What is a static website?
Why should I make my WordPress site static?
- Speed: By having the site pre-rendered as static HTML, the web page can load much faster.
- Security: By separating your WordPress installation from your static files, there’s no database to hack. This removes vulnerabilities such as SQL injections (SQLi), and Cross-site Scripting (XSS). Of course, you need to make sure the domain where your WordPress installation sits is protected properly.
- Performance: Since there are no dynamic scripts running, and your site is pre-rendered, your site can handle more traffic, though it depends on your hosting provider.
Static site generator plugins for WordPress: What to consider
#1 Setup can be complicated
The setup instructions for using Simply Static assume you have a WordPress installation at www.example.com, and that’s where you’d like to have your static site. First you’d need to move your WordPress installation to a subdomain, such as wordpress.example.com. Once that is complete, you’d set up www.example.com in the plugin settings to receive your static files.
If www.example.com is on the same server as your WordPress installation, you can have Simply Static copy the static files to the directory that www.example.com is serving files from. If www.example.com is on a different server, you can download a zip of your static files and then upload them to www.example.com.
Not everyone will feel comfortable with these migration instructions, and it’s hard to track if anything breaks along the way (for example, image files can get left behind or CSS might not render properly, and that’s hard to troubleshoot).
#2 If you want a CDN, you need to set it up yourself
Static generator plugins don’t use a CDN to serve your content, so you’d need to procure and configure a separate solution for your site.
#3 Redirects through meta tag redirects
Static site generator plugins like Simply Static use meta-tag redirects on the static site output instead of real 301 and 302 redirects.
This is because an .htaccess file isn’t created for the static site, so the only way to handle redirects is in the meta tags.
Here’s a look at the HTML on a page that’s set up to redirect:
This is not good for search engine optimization and could cause some serious issues SEO-wise.
#4 Ajax requests won’t work
Your site may need to make Ajax requests to the database in order to display certain elements without reloading a page.
These Ajax requests won’t work if you use a static generator plugin because that is dynamic functionality that needs to communicate with the database, and the static site doesn’t have a database.
#5 WordPress Contact Form plugins not supported
Contact forms created with WordPress plugins need special support and won’t work with a static generator plugin because they are a dynamic function that must communicate with the site’s database – and as mentioned above, static sites don’t have a database.
You could use paid third party contact form services, but you may have difficulty customizing the design to match your site.
#6 Native WordPress search must be replaced with another solution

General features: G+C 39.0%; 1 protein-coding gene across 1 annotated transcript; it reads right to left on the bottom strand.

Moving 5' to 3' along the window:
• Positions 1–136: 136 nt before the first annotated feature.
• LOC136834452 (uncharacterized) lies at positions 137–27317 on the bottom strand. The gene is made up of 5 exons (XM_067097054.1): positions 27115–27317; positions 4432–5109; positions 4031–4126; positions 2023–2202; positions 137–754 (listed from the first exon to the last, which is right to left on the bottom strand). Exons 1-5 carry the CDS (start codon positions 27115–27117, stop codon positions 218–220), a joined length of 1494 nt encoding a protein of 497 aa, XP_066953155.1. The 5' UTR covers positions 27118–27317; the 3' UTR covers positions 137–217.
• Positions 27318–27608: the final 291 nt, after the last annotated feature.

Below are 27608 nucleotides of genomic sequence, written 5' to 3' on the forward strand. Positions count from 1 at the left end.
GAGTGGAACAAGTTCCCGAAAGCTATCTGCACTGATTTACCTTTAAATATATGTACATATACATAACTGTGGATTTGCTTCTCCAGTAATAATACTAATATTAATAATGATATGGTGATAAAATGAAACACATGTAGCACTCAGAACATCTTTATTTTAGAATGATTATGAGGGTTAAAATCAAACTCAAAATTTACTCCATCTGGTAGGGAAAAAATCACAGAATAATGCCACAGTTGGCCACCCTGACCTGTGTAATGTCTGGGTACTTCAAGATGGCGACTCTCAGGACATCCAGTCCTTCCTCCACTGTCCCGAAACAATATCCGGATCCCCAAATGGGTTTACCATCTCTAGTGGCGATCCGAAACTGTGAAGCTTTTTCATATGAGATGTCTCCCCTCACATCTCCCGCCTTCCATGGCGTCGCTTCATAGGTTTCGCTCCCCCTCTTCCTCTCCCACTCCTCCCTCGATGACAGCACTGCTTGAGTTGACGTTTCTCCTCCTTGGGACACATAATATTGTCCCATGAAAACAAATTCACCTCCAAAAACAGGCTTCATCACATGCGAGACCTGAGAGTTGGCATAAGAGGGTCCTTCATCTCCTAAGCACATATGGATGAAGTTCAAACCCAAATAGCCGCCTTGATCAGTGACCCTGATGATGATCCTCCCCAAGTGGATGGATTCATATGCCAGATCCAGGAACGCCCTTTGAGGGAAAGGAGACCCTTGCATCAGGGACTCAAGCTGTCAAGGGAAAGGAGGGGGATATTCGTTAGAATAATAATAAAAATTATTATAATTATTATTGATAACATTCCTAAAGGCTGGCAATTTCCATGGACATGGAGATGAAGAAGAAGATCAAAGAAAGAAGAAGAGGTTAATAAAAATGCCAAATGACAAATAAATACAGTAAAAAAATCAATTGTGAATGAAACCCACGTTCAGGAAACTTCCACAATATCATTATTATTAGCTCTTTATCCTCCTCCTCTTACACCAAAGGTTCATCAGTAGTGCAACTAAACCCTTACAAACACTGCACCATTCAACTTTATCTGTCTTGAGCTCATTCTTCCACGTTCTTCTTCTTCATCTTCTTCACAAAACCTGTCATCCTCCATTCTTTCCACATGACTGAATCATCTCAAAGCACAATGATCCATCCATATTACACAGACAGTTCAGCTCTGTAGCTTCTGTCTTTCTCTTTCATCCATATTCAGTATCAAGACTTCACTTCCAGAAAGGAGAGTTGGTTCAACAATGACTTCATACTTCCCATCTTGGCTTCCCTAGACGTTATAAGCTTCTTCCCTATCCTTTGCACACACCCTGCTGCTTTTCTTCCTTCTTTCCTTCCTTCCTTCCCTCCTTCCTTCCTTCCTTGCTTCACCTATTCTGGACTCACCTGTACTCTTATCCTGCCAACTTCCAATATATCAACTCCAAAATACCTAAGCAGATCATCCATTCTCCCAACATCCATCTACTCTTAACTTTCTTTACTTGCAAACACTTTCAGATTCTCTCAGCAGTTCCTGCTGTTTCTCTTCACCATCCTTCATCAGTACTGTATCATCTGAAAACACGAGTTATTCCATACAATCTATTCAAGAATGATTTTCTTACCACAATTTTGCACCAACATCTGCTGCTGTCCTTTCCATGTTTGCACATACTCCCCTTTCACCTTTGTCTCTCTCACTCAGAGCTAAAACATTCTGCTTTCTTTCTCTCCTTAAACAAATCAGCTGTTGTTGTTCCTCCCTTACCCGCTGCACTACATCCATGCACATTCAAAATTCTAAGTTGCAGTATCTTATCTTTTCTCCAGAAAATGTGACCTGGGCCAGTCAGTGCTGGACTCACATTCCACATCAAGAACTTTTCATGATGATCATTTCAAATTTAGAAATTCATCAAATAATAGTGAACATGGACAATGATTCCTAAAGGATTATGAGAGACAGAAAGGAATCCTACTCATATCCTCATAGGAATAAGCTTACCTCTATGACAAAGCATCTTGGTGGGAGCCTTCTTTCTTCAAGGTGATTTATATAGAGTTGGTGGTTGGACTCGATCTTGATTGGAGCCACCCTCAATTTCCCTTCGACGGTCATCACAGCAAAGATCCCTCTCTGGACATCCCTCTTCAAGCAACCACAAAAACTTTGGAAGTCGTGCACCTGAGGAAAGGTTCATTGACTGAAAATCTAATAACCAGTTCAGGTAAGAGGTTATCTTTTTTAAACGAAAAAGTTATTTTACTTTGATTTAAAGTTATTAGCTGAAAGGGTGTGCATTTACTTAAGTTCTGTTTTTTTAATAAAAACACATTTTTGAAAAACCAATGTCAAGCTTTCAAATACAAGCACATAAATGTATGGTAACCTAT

Native WordPress search won’t work with a static generator plugin because it is dynamic functionality which must query the database to produce the search results. You could use a paid third party tool but they can get expensive quickly, depending on how big your site is. They can also be complicated to implement.
#7 Native WordPress comments must be replaced with Disqus or other comment solution
Since native WordPress comments require dynamic functionality, they won’t work with a static generator plugin. You’d need to use a third-party solution like Disqus or Facebook comments. Disqus is actually really easy to integrate, so this is not a major issue, although some users may prefer to not depend on a third-party service for managing comments.
#8 Deployment to static can take a looooong time
Static site generators republish the whole site every time you make a change, rather than just deploying particular pages that were added or edited. So if you have a bigger site, and just want to change one word on one page, you have to wait for the whole site to be re-published to see that change. That can take quite a while.
#9 You’re responsible for security
In a static site generating configuration, your original WordPress website is the weakest link from a security point of view. And in this scenario, it is still exposed to all the bots and other malicious attackers scouring the web for WordPress websites with known vulnerabilities. You still have to deal with brute force attack attempts, keeping your plugins and software updated at all times, and more.
#10 404 Pages are not optimal
If a visitor gets to a page on the static generated site that has been deleted or they typed in the url wrong, they could end up at a 404 Page Not Found error that looks like this:
#11 Support can get spotty
The issue with any plugin that is not using the Freemium model (where the most basic product is free but additional functionality requires upgrading to a paid version) is that support for the plugin can get spotty. And hey, it’s free, so there’s not a whole lot that you can do if you don’t get support responses quickly or at all.
Static site generator plugins are a logical progression for the WordPress ecosystem, since they offer an additional layer of speed and stability to your site. However, although they are free, they have many limitations and require additional resources to get your site up to speed (pardon the pun), secured, and functioning properly.
Frustrated by these limitations, Strattic was created to go beyond generating a static WordPress site and comes with built-in solutions for dynamic functionality such as contact forms and full site search, an integrated CDN, bulletproof security, serverless hosting, and more. You can see a full comparison chart between Strattic and static site generator plugins here.